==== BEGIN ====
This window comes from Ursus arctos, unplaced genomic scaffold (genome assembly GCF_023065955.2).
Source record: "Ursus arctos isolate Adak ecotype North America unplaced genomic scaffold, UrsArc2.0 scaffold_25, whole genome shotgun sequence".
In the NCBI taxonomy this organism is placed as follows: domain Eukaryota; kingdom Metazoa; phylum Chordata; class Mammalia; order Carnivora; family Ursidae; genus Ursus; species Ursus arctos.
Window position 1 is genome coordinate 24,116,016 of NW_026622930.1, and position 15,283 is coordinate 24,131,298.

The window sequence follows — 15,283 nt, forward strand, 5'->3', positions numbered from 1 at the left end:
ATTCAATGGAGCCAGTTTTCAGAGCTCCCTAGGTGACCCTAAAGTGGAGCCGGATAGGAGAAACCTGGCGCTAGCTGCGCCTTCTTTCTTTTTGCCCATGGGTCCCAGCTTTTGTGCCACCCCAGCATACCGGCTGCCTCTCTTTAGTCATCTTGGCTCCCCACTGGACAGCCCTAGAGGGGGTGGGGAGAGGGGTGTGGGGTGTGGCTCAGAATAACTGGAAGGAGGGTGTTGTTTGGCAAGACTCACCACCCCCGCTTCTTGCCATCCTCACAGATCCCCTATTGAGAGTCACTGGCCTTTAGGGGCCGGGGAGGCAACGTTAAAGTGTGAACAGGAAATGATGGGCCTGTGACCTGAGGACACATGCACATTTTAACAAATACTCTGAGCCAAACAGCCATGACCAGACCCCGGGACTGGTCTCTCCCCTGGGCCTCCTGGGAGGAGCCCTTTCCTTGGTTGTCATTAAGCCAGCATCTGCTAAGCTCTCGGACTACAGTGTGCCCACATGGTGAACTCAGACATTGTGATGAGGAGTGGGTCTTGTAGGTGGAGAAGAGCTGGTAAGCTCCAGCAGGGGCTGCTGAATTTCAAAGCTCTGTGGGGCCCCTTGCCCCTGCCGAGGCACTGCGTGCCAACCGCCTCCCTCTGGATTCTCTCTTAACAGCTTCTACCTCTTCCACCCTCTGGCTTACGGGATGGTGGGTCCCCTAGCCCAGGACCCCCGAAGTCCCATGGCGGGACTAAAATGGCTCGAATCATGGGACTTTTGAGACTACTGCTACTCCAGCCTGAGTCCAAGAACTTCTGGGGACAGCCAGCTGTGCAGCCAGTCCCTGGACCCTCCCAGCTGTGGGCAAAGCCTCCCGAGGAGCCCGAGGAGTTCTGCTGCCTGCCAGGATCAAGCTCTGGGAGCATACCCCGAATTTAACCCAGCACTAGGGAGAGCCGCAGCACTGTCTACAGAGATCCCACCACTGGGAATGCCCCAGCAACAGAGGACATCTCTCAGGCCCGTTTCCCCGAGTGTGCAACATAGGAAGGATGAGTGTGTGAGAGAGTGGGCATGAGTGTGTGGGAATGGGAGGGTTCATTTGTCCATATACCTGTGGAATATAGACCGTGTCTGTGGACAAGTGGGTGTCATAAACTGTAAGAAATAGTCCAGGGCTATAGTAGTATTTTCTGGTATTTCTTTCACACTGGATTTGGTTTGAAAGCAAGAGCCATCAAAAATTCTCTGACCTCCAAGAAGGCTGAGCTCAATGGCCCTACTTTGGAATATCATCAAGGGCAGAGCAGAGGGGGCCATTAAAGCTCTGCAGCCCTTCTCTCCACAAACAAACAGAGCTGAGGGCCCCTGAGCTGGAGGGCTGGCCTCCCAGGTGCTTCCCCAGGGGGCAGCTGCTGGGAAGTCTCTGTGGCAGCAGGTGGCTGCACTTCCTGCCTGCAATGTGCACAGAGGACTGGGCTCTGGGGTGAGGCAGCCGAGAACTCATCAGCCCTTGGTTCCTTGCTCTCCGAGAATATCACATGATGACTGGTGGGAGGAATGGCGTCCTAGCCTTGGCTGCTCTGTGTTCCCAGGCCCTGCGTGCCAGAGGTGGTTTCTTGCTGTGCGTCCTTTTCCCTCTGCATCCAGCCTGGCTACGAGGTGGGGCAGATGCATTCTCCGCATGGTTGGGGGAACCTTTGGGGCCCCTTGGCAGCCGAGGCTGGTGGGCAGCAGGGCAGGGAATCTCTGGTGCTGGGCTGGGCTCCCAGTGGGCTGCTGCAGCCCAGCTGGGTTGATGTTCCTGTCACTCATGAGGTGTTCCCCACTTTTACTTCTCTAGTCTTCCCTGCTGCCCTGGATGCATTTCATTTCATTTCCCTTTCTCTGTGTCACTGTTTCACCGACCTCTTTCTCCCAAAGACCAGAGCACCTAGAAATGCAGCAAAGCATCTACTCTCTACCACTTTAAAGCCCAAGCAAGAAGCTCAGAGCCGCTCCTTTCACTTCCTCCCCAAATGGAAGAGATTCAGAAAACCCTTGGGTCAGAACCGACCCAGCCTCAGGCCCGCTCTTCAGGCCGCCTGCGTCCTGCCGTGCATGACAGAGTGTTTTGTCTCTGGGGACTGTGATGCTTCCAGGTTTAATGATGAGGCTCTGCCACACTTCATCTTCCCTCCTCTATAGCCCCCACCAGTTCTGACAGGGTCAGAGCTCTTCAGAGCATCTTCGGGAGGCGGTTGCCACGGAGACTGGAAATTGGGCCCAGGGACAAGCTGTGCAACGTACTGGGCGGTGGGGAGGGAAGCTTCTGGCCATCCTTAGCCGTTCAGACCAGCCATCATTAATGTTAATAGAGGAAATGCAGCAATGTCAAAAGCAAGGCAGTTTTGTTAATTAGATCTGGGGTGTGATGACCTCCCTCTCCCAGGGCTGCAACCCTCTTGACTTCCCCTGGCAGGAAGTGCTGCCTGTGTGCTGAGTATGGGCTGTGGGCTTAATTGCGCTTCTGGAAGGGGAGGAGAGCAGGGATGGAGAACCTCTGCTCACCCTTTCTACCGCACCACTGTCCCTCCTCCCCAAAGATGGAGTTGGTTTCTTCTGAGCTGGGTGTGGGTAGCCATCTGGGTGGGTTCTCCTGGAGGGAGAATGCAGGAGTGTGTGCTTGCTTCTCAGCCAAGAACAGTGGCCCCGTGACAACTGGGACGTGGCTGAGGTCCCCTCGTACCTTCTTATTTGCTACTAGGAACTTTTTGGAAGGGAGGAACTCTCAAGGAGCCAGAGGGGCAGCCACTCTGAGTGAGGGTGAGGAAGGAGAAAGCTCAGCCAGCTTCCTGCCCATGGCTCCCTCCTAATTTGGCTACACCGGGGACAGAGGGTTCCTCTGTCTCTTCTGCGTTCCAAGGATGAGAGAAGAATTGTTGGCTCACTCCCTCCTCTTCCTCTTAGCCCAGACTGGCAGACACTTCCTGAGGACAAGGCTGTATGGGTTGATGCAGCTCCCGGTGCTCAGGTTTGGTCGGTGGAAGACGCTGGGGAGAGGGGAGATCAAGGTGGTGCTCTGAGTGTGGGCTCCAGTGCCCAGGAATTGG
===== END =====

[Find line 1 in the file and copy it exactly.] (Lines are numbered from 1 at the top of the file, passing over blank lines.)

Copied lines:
This window comes from Ursus arctos, unplaced genomic scaffold (genome assembly GCF_023065955.2).